prevents unnecessary duplication, e.g., re-collection or reprocessing of data, 
    allows validation of the results,  
    prevents data loss.

Cracow Open Research Data Repository RODBUK

RODBUK was established as a collaboration of six Kraków universities: Jagiellonian University in Krakow, Stanislaw Staszic Academy of Mining and Metallurgy in Krakow, Tadeusz Kosciuszko Cracow University of Technology, Cracow University of Economics, Pedagogical University of the Commission of National Education in Krakow, Bronislaw Czech University of Physical Education in Krakow.

It is the first repository in Poland to adopt a distributed operating model. Each participating university administers its own instance of the system, and all research data resources are visible to users in a common aggregator https://rodbuk.pl

In support of the open science policy, RODBUK allows academics, postdocs and students conducting research projects to deposit, archive and share data across disciplines and in a variety of formats. Each dataset that is deposited in the repository will be automatically assigned a DOI identifier.

The use of RODBUK for users is free of charge.

NAVOICA educational platform - research data management courses

NAVOICA invites you to take online courses in research data management. The aim of the courses is to provide participants with knowledge of research data management and to develop skills and competencies to put this knowledge into practice, during the implementation of research projects. Successful completion of the course results in a certificate.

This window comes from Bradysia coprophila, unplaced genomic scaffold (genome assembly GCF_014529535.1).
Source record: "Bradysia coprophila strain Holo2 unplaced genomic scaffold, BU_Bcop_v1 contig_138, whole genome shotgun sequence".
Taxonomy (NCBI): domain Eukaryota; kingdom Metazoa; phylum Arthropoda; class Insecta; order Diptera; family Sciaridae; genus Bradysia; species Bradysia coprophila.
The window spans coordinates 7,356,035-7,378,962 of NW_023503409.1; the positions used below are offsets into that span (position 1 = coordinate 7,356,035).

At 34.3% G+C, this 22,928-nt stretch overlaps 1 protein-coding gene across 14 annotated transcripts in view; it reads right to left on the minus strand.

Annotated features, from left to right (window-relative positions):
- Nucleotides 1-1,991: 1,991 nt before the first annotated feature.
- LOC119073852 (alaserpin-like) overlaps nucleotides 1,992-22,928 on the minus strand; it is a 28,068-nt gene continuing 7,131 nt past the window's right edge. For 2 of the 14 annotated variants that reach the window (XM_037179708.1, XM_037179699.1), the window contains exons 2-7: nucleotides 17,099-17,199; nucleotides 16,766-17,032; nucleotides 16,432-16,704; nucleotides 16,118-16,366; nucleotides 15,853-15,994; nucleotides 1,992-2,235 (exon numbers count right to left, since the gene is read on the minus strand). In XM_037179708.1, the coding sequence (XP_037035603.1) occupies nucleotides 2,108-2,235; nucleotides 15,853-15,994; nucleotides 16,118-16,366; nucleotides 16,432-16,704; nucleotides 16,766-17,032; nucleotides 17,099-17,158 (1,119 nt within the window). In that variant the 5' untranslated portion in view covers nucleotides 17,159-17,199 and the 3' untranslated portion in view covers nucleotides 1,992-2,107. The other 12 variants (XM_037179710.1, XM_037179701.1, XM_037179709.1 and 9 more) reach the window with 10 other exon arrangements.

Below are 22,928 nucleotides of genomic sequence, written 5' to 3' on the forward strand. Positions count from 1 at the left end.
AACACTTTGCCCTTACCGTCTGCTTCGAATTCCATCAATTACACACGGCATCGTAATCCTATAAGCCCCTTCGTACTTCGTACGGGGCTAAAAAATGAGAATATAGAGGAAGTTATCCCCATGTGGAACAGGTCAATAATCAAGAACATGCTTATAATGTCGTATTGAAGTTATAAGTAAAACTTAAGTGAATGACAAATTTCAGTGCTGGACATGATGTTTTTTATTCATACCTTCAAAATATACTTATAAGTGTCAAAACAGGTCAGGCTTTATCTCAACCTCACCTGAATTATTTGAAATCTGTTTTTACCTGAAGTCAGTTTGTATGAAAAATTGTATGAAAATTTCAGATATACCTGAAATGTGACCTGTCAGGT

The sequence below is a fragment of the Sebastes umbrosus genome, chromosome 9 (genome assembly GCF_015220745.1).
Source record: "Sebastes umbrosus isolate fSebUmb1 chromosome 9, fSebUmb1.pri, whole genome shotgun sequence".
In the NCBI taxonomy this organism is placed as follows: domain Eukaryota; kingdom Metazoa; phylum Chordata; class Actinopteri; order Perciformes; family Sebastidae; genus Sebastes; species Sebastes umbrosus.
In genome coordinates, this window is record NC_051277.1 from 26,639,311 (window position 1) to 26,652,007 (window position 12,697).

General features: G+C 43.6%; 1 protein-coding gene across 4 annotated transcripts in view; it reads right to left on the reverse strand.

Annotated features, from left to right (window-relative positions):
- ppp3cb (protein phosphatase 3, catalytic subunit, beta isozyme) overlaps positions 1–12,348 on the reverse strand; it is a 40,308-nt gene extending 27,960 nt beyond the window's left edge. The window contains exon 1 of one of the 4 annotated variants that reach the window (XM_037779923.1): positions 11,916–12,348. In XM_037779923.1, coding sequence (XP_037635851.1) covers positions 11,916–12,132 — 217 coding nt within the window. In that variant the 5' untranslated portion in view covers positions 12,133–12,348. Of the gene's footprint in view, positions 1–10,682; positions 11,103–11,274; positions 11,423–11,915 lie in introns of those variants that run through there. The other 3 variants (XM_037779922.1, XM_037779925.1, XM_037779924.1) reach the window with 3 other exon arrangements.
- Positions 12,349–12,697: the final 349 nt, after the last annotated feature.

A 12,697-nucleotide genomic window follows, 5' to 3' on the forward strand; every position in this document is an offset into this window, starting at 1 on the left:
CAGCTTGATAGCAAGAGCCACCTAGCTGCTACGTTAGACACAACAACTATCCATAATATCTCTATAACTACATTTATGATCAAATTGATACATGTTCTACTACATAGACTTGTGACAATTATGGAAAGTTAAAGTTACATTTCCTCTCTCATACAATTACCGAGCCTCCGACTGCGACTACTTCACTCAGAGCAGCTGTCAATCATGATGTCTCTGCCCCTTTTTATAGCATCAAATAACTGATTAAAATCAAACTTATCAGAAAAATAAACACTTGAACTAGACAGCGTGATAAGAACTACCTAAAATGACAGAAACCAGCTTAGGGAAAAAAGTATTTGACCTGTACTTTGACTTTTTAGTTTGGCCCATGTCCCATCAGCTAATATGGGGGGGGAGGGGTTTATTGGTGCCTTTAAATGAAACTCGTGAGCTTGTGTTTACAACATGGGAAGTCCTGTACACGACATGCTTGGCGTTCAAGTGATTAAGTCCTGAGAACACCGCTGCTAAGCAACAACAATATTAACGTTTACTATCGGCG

NAVOICA is a nationwide educational platform owned by the Ministry of Education and Science and developed by the Information Processing Centre - National Research Institute (OPI PIB). The platform is named after Nawojka, who, according to legend, was the first Polish female student. NAVOICA offers free online courses of the MOOC (Massive Open Online Courses) type by universities and educational institutions. The Polish MOOC project is non-commercial in nature. 

The platform offers:

    a wide range of virtual courses
    a wide range of thematic courses with varying levels of difficulty
    high quality level of training created by experts, lecturers and academics of Polish universities
    the ability to learn anytime, anywhere, at your own pace
    obtaining an electronic certificate, which can be downloaded as a PDF file and printed out

Research data management courses:

urs dla naukowców - poziom podstawowy

Kurs dla naukowców - poziom średnio zaawansowany

Zarządzanie danymi badawczymi dla data stewardów - kurs podstawowy

Zarządzanie danymi badawczymi dla data stewardów - kurs średnio zaawansowany

UJ Research Data Support Team

The UJ Research Data Support Team includes Deputy Director for Digital Resources, UJ Coordinator for Open Access to Scholarly Publications and Research Data Dr. Leszek Szafranski, as well as members of the Digital Collections Department of the Jagiellonian Library Małgorzata Galik, Joanna Konik and Michał Romek. 

The team undertakes a number of activities to support UJ faculty members in research data management. It organizes training sessions where researchers can learn about research data topics. It provides assistance with the revision of Research Data Management Plans (DMPs) and consultation on depositing data in the Cracow Open Research Data Repository RODBUK. . The team cooperates with the Research Support Centre UJ , which coordinates the implementation of research projects of Jagiellonian University community, and with the Data Protection Inspector's Office.

Contact information:

email: l.szafranski@uj.edu.pl
phone: 12 663 3556

email: malgorzata.galik@uj.edu.pl
email: joanna.konik@uj.edu.pl
email: michal.romek@uj.edu.pl
phone: (+48) 12 663 3589